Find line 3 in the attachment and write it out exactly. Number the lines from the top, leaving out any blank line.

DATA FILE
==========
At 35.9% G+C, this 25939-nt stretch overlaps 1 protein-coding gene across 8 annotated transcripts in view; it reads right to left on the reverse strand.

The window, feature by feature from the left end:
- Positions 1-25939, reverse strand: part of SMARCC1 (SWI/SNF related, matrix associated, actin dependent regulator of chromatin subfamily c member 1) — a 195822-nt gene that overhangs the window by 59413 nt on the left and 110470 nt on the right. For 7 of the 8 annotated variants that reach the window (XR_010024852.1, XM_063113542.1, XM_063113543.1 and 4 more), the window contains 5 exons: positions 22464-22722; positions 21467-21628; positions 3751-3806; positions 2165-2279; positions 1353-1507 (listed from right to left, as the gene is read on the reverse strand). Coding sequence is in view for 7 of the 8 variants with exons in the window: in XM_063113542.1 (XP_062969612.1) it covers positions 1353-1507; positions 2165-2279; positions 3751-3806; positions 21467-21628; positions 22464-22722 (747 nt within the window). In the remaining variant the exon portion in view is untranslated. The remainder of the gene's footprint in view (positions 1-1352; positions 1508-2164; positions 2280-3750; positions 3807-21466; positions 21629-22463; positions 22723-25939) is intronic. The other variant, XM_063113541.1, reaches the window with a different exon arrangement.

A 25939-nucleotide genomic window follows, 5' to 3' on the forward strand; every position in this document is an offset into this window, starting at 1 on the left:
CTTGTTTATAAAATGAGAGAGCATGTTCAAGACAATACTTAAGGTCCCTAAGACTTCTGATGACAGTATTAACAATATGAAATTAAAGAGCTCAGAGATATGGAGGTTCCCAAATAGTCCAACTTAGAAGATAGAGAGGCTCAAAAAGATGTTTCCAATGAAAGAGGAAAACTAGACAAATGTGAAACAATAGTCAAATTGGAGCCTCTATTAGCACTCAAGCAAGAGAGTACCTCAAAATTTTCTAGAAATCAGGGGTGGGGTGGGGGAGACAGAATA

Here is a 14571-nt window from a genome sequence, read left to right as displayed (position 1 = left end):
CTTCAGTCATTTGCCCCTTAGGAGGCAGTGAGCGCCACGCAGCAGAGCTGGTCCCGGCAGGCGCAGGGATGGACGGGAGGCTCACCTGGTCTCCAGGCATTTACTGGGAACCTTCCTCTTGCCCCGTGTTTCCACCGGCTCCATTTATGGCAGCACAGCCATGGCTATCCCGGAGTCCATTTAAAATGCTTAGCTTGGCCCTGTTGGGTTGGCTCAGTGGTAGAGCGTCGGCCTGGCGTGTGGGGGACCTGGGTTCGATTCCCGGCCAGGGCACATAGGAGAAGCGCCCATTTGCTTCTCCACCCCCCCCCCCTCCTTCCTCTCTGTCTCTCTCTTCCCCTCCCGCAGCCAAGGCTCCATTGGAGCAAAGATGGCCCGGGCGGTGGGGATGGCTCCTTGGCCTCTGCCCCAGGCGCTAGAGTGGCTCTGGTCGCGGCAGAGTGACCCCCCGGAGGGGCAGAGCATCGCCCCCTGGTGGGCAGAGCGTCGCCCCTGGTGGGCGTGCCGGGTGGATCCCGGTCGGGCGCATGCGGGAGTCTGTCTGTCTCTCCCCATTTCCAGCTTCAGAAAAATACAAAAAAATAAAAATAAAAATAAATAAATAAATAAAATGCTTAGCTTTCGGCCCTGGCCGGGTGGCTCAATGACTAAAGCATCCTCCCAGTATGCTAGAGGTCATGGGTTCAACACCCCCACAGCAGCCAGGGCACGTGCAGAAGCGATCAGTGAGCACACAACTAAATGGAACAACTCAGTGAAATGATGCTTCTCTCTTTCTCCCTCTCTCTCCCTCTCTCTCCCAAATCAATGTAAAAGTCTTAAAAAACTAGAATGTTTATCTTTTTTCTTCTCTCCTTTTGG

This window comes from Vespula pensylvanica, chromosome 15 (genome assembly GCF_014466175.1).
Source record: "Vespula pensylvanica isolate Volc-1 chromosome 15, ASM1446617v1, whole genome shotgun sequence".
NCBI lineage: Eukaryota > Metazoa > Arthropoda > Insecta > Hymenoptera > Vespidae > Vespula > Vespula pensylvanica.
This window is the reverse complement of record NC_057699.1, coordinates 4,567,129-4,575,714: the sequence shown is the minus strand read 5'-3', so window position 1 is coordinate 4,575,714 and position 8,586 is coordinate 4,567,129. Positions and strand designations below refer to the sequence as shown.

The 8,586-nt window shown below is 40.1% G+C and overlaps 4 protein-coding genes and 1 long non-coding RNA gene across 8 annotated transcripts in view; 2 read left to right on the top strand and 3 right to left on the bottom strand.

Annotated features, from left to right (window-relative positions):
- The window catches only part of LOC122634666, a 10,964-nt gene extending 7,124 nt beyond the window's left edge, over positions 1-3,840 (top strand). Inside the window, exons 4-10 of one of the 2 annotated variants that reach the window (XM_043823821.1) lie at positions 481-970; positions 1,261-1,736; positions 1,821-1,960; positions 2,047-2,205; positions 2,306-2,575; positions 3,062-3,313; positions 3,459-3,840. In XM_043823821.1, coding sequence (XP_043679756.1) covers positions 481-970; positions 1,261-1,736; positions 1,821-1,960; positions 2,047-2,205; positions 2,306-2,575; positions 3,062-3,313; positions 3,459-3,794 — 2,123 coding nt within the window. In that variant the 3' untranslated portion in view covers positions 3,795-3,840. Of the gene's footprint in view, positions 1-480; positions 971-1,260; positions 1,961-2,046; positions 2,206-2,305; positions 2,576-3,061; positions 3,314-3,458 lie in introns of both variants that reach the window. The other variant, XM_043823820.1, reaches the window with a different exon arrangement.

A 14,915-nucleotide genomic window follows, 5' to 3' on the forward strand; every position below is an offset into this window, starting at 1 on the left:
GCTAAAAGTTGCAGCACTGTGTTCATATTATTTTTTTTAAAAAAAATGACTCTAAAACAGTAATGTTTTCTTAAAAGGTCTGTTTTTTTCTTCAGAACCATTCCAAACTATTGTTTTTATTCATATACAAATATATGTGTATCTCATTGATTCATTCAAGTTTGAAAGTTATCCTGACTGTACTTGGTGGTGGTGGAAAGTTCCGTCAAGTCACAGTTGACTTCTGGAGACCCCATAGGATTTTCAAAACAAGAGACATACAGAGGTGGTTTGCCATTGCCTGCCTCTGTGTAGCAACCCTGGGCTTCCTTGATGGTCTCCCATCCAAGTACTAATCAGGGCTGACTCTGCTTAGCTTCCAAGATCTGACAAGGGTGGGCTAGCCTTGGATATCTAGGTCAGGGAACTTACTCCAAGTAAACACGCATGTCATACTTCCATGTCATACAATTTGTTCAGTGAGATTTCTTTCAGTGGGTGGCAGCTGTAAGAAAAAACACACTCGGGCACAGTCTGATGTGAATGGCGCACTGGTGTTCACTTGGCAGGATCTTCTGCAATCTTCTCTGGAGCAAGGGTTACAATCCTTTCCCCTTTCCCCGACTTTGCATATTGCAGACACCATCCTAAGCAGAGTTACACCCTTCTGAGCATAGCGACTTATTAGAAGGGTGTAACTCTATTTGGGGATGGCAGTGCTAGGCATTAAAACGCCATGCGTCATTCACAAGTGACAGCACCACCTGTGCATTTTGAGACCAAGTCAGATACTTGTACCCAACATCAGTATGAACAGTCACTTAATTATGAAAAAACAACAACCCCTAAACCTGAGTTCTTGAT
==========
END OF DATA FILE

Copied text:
- Positions 1-25939, reverse strand: part of SMARCC1 (SWI/SNF related, matrix associated, actin dependent regulator of chromatin subfamily c member 1) — a 195822-nt gene that overhangs the window by 59413 nt on the left and 110470 nt on the right. For 7 of the 8 annotated variants that reach the window (XR_010024852.1, XM_063113542.1, XM_063113543.1 and 4 more), the window contains 5 exons: positions 22464-22722; positions 21467-21628; positions 3751-3806; positions 2165-2279; positions 1353-1507 (listed from right to left, as the gene is read on the reverse strand). Coding sequence is in view for 7 of the 8 variants with exons in the window: in XM_063113542.1 (XP_062969612.1) it covers positions 1353-1507; positions 2165-2279; positions 3751-3806; positions 21467-21628; positions 22464-22722 (747 nt within the window). In the remaining variant the exon portion in view is untranslated. The remainder of the gene's footprint in view (positions 1-1352; positions 1508-2164; positions 2280-3750; positions 3807-21466; positions 21629-22463; positions 22723-25939) is intronic. The other variant, XM_063113541.1, reaches the window with a different exon arrangement.